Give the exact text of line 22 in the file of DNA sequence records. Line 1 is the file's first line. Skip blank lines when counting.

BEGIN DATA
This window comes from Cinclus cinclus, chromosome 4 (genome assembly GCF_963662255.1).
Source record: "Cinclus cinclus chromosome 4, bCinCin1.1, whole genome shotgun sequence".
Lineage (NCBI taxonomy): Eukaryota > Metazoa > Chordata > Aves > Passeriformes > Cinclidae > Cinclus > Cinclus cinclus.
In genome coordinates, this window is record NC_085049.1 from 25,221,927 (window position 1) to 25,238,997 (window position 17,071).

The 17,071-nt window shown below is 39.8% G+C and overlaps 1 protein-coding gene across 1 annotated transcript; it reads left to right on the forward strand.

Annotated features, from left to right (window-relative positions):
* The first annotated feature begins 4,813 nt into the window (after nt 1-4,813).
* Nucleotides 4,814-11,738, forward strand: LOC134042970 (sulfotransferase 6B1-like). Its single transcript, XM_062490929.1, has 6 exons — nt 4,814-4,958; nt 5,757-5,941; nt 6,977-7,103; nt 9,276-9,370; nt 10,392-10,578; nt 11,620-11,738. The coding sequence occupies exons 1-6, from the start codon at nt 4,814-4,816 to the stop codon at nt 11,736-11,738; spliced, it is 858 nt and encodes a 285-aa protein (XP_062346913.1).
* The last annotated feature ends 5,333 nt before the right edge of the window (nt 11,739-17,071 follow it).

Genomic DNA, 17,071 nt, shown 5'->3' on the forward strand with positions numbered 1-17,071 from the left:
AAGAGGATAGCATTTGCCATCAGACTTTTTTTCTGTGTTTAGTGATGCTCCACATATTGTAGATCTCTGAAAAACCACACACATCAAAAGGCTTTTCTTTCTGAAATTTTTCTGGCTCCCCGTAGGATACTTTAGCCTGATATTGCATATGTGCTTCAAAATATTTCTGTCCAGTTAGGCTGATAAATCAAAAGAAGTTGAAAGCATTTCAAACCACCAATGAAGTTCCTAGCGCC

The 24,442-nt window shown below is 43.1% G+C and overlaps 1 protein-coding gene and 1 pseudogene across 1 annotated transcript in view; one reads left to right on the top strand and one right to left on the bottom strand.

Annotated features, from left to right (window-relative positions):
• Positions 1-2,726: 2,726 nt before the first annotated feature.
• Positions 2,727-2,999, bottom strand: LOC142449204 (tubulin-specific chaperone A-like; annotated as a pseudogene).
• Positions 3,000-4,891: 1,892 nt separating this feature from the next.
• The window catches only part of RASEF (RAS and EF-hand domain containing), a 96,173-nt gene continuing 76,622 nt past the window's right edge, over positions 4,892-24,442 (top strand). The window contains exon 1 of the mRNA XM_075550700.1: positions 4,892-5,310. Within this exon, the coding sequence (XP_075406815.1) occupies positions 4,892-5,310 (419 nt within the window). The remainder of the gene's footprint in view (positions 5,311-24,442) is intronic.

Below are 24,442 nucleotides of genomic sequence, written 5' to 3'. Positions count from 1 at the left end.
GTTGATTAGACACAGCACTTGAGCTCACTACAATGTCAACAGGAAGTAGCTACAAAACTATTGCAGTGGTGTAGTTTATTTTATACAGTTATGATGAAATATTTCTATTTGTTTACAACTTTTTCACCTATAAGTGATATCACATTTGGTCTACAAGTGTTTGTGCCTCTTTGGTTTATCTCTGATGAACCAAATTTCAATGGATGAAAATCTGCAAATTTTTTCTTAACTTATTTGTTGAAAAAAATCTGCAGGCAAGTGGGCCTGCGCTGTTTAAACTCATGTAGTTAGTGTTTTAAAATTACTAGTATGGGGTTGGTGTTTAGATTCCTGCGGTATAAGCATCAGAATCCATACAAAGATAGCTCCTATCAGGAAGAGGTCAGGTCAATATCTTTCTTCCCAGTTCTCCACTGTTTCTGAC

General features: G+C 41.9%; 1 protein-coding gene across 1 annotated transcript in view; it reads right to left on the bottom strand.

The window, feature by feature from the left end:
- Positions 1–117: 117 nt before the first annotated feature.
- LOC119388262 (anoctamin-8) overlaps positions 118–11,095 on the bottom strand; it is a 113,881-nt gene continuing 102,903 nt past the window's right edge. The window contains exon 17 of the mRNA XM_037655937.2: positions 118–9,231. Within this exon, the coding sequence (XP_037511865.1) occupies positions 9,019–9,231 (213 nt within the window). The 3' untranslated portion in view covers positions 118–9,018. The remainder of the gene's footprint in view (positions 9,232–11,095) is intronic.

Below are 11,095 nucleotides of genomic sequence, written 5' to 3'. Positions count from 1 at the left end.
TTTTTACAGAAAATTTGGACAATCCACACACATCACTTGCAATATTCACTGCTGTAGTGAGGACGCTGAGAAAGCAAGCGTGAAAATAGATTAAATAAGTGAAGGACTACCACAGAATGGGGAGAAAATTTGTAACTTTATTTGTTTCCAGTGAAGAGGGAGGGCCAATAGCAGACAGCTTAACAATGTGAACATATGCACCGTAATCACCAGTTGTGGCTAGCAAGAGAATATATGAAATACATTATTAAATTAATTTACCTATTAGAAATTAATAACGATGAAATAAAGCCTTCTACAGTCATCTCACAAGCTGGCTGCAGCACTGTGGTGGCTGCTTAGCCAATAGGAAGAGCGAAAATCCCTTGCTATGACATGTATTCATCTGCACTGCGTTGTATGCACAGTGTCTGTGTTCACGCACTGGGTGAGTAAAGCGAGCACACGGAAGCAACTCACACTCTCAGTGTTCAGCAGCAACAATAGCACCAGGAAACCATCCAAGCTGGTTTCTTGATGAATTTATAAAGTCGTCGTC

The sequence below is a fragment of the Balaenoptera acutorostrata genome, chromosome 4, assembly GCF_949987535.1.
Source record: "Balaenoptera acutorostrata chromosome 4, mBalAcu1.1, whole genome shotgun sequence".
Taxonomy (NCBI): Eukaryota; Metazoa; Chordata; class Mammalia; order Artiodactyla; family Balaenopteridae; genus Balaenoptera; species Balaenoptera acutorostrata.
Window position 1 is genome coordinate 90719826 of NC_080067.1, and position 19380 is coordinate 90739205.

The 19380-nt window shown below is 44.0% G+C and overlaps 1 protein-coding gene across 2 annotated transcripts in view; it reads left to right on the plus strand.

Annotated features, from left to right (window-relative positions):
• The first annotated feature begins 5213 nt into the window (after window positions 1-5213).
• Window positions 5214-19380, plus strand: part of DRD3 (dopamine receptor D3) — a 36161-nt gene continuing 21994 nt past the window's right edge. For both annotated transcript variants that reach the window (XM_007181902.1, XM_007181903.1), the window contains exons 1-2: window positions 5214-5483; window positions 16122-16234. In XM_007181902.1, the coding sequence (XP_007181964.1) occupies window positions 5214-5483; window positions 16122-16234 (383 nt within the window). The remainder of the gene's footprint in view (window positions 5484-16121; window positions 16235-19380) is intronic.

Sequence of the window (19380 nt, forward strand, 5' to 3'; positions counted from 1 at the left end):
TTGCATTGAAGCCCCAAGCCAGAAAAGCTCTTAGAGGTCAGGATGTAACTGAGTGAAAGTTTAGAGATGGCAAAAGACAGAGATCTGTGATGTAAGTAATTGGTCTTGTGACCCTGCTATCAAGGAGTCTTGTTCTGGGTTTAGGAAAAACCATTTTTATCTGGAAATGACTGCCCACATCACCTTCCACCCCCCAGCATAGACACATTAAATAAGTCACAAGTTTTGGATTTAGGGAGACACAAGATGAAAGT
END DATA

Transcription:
- Positions 1–117: 117 nt before the first annotated feature.